The origin of dust in the early universe: probing the star formation history of galaxies by their dust content.
DWEK E. and CHERCHNEFF I.
Abstract (from CDS):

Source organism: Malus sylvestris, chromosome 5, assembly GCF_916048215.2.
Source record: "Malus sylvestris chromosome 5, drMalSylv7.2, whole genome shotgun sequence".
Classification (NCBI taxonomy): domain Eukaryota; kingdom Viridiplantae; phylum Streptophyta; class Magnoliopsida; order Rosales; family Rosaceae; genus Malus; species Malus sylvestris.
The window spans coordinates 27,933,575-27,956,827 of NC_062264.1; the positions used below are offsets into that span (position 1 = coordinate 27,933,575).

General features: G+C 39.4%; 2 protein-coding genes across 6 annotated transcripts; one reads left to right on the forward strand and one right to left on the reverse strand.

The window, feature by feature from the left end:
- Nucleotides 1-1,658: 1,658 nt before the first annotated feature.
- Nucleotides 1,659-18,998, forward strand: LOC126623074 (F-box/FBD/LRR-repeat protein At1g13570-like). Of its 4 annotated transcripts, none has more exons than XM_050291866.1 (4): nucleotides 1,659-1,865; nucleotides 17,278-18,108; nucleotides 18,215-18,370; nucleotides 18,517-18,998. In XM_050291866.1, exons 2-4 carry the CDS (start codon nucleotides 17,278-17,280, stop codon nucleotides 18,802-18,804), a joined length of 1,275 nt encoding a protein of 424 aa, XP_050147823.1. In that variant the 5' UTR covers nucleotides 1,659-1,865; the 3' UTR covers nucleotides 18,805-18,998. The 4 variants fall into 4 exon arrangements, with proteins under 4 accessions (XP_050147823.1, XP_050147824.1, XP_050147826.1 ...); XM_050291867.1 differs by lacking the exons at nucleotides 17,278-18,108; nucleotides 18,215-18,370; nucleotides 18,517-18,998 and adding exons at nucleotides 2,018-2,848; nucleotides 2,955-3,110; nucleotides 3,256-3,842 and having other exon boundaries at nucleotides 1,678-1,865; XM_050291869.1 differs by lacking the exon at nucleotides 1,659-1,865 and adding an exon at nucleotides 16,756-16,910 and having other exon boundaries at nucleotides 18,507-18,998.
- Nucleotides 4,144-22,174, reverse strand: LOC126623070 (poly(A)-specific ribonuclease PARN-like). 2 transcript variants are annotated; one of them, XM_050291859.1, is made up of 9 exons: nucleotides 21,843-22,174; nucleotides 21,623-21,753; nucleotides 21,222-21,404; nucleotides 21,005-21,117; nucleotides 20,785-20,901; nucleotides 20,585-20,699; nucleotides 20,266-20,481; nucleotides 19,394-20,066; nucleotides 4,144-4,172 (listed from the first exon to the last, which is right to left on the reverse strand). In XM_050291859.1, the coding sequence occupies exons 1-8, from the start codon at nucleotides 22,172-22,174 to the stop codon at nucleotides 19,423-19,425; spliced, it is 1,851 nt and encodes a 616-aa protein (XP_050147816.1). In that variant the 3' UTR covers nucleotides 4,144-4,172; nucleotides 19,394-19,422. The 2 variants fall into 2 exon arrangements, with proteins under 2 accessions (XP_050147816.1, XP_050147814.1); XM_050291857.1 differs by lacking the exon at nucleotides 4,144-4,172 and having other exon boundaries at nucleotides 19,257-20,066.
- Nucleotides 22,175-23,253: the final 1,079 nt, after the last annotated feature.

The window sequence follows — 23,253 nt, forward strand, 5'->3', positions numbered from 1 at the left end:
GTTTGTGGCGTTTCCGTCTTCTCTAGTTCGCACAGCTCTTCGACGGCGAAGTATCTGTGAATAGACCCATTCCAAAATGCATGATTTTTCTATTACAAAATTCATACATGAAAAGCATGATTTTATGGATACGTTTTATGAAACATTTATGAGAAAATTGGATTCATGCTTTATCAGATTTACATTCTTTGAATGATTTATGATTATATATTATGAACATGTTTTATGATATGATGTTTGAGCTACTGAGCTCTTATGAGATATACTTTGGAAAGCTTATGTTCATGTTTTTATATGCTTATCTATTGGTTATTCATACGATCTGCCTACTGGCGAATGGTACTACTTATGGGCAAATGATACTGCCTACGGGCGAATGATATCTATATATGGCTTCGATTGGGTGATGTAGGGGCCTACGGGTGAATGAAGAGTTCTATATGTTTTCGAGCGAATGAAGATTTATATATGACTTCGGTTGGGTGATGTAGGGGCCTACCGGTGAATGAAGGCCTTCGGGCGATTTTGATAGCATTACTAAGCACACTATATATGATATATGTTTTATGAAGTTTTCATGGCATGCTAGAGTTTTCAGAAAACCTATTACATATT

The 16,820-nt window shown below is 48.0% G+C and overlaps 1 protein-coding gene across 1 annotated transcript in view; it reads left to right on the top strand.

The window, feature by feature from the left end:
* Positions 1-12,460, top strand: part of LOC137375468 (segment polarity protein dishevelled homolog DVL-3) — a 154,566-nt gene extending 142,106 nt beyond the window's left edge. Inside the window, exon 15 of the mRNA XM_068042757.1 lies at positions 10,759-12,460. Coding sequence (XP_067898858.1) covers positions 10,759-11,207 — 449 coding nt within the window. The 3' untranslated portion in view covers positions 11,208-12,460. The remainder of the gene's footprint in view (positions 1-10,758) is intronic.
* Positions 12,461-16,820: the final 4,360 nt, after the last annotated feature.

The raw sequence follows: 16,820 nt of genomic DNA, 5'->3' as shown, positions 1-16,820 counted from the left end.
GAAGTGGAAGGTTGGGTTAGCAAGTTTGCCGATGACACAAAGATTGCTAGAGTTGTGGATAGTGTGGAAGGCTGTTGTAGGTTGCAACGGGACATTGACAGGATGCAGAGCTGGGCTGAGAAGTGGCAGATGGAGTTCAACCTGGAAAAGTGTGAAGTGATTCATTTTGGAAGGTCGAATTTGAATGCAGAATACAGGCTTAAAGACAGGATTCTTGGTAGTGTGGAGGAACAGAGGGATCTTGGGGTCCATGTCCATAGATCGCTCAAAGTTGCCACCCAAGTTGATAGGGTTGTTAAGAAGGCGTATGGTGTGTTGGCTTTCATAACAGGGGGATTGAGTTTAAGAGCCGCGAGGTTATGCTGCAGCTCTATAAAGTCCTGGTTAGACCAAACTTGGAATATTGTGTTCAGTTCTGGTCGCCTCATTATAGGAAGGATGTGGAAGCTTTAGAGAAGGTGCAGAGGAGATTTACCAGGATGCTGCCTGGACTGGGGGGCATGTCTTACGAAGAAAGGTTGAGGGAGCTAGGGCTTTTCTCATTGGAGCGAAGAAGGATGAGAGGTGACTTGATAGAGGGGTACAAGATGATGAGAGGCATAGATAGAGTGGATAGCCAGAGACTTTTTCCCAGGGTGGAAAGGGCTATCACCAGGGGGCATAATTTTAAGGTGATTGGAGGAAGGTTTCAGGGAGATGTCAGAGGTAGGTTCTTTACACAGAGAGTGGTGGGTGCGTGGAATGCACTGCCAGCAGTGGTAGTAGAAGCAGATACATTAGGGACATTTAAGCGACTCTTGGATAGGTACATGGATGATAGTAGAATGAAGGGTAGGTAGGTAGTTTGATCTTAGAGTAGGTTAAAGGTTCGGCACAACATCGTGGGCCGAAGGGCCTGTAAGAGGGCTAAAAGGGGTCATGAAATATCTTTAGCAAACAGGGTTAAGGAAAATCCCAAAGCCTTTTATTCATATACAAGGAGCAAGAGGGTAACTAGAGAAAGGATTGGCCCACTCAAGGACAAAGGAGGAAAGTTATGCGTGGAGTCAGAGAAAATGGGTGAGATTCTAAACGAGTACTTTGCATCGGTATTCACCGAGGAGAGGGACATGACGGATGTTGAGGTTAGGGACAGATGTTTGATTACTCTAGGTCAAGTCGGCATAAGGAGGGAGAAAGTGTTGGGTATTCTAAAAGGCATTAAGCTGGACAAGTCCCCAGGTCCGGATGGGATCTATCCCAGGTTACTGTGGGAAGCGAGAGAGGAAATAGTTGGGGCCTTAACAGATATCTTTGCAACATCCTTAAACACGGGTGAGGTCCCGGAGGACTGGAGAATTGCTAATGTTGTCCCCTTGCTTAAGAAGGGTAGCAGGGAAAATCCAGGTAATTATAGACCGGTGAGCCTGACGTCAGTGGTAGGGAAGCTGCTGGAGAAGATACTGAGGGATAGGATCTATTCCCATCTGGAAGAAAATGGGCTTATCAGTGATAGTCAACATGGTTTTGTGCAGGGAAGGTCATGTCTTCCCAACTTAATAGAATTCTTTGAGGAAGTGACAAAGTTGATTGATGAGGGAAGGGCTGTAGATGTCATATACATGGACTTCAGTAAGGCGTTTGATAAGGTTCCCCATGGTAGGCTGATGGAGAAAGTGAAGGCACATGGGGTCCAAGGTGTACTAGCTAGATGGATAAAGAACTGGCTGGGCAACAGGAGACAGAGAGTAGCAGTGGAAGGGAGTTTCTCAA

Two distinct scenarios for the origin of the ∼4x108 M☉of dust observed in the high-redshift (z = 6.4) quasar J1148+5251 have been proposed. The first assumes that this galaxy is much younger than the age of the universe at that epoch so that only supernovae (SNe) could have produced this dust. The second scenario assumes a significantly older galactic age, so that the dust could have formed in lower-mass asymptotic giant branch (AGB) stars. Presenting new integral solutions for the chemical evolution of metals and dust in galaxies, we offer a critical evaluation of these two scenarios and observational consequences that can discriminate between the two. We show that AGB stars can produce the inferred mass of dust in this object, however, the final mass of surviving dust depends on the galaxy's star formation history (SFH). In general, SNe cannot produce the observed amount of dust unless the average SN event creates over ∼2 M☉ of dust in its ejecta. However, special SFHs can be constructed in which SNe can produce the inferred dust mass with a reasonable average dust yield of ∼0.15 M☉. The two scenarios propose different origins for the galaxy's spectral energy distribution, different star formation efficiencies and stellar masses, and consequently different comoving number densities of J1148+5251-type hyperluminous infrared (IR) objects. The detection of diagnostic mid-IR fine structure lines and more complete surveys determining the comoving number density of these objects can discriminate between the two scenarios.